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Goaltender Tips From Pro Stock Hockey

Posted on June 21, 2017 by Adam Rosenbaum

shutterstock_376358287 (1)Being a goaltender is a difficult task. You are who people will be pointing to when the game gets out of hand, but also when the game is saved. Pro Stock Hockey outlined some important tips featured in their goalie e-book. Here’s just some of what you’ll find in this e-book:



The most difficult part of facing a wrap around is timing. Timing of when to drop down to the ice, timing the arrival to the post when tracking the puck below the goal line, timing of when to cut off passes or be more aggressive with the stick, etc. Timing is not only relative to what is going on with the puck below the goal line, but it is also directly linked to what is occurring above the goal line. Therefore, there’s a lot to consider for goaltenders. But how does timing affect our overall ability to stop and control the flow of the game?


Ensuring that goalies are capable of controlling the flow of the game is essential so that they are keeping up with the speed of the puck even when it’s below the goal line. Neutralizing passing zones which cause goaltenders to move cross-crease help in this area so that they are limiting the amount of movement and lower the risk of falling behind in their positioning.shutterstock_321760070 2

Equipment Tips For Beginners

Becoming a goaltender requires commitment not only from the athlete itself, but also from parents. For parents, it’s a major financial commitment. Goalie equipment is expensive, but safety and proper fit should be first concerns when it comes to the equipment. Nowadays, some associations provide goalie equipment for free, but it isn’t necessarily always the best option. If the equipment the association is offering is more than 5 years old and/or doesn’t fit properly, look for used equipment from your local sports store. Too often young goalies new to the position wear equipment that isn’t allowing them to enjoy goaltending because it is either too big and bulky or too small and worn out.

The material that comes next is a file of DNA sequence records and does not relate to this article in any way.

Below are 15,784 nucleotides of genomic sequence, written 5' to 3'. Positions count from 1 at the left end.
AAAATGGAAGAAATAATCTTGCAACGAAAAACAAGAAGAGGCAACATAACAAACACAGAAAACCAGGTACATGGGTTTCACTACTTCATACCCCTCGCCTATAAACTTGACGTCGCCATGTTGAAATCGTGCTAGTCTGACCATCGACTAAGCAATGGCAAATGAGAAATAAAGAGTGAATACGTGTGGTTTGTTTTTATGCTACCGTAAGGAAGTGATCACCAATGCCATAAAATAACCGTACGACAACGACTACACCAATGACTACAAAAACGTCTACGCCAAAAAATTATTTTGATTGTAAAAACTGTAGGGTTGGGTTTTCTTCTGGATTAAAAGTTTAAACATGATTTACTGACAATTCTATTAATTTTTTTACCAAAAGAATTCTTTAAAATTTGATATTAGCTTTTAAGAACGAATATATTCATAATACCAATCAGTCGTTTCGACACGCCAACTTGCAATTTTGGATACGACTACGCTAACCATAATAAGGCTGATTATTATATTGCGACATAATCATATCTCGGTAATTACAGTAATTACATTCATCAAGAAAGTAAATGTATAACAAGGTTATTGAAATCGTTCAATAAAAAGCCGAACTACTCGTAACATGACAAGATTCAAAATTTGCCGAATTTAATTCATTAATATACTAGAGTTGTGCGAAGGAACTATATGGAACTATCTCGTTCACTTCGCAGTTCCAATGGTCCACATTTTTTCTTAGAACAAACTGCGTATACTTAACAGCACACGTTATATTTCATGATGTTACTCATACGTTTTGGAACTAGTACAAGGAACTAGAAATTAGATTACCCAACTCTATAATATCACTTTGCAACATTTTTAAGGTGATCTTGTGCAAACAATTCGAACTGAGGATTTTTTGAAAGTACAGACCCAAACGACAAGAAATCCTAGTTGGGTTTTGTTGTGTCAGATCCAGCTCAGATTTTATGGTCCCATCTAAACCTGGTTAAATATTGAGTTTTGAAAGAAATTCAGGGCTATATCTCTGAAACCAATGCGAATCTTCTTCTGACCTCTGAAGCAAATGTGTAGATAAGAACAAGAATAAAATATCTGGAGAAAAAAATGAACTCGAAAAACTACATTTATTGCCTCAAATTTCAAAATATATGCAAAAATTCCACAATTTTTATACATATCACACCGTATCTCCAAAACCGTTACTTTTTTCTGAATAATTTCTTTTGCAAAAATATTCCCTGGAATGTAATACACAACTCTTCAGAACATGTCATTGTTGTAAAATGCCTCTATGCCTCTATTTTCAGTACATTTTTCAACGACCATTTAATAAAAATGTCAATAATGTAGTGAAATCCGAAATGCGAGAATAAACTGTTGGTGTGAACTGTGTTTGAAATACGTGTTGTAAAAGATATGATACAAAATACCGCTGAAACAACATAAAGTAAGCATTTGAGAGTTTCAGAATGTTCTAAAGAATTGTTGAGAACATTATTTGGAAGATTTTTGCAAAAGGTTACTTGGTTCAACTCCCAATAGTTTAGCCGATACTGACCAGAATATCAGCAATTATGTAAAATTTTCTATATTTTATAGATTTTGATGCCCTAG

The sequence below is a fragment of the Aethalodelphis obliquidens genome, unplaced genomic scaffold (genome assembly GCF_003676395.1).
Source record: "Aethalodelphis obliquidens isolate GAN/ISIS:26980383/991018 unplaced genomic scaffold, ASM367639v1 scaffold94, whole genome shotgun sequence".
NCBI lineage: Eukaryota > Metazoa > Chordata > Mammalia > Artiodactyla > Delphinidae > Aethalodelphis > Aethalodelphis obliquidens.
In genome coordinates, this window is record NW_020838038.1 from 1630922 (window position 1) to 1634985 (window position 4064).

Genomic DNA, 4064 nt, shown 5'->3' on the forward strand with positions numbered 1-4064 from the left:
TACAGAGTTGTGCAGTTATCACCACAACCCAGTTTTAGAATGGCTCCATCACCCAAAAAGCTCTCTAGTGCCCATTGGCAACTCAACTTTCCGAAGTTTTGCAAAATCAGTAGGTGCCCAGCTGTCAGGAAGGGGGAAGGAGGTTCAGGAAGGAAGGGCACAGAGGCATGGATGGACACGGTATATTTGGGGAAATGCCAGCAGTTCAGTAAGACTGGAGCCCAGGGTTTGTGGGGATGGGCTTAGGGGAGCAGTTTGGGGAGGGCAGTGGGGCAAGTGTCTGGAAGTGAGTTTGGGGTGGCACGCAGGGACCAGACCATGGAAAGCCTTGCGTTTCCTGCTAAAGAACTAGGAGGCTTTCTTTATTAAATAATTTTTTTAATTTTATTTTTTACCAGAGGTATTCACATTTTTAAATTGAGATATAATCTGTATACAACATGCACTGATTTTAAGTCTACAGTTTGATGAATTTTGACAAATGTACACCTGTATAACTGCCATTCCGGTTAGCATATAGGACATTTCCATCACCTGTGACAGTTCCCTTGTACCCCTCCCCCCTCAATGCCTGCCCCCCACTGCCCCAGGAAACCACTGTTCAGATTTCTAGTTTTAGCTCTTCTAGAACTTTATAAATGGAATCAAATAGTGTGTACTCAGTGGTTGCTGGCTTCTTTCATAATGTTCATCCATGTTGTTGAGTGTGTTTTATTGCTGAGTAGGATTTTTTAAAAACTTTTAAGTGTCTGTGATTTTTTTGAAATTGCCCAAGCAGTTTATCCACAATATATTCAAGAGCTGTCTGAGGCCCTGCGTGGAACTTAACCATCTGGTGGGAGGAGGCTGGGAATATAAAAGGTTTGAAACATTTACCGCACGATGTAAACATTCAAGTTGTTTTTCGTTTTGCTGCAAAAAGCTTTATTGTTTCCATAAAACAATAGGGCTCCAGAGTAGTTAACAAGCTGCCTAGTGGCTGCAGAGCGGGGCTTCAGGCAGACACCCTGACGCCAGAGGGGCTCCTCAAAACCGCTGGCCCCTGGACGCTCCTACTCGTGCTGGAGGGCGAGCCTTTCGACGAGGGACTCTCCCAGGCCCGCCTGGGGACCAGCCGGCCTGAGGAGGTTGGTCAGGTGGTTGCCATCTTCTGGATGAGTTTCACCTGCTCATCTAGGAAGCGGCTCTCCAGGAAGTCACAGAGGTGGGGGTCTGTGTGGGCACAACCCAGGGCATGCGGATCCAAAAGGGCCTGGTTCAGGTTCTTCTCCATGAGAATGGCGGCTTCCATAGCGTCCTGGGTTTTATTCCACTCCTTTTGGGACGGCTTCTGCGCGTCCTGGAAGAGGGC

Equipment that is too big and bulky does not allow a goalie to be mobile and move efficiently. On the other hand, equipment that is too small and/or worn out is a safety risk and may result with an injury. Goalies might also get scared of the puck and start ducking, which is a very bad habit and hard to change. Goalies should talk to a goalie coach before purchasing any equipment to make sure they get gear that will allow them to be as effective as possible.

Nearly two dozen have contributed to the goalie e-book, providing wisdom on everything from the tips you see above to pieces for more advanced netminders.

The e-book features tips, advice, philosophies, personal stories, history lessons and more — all shared by some of the sharpest goaltending minds in the game. The collection is designed to help you enhance your game; to educate, inform and entertain you until it’s time to take the ice again and make your next save.

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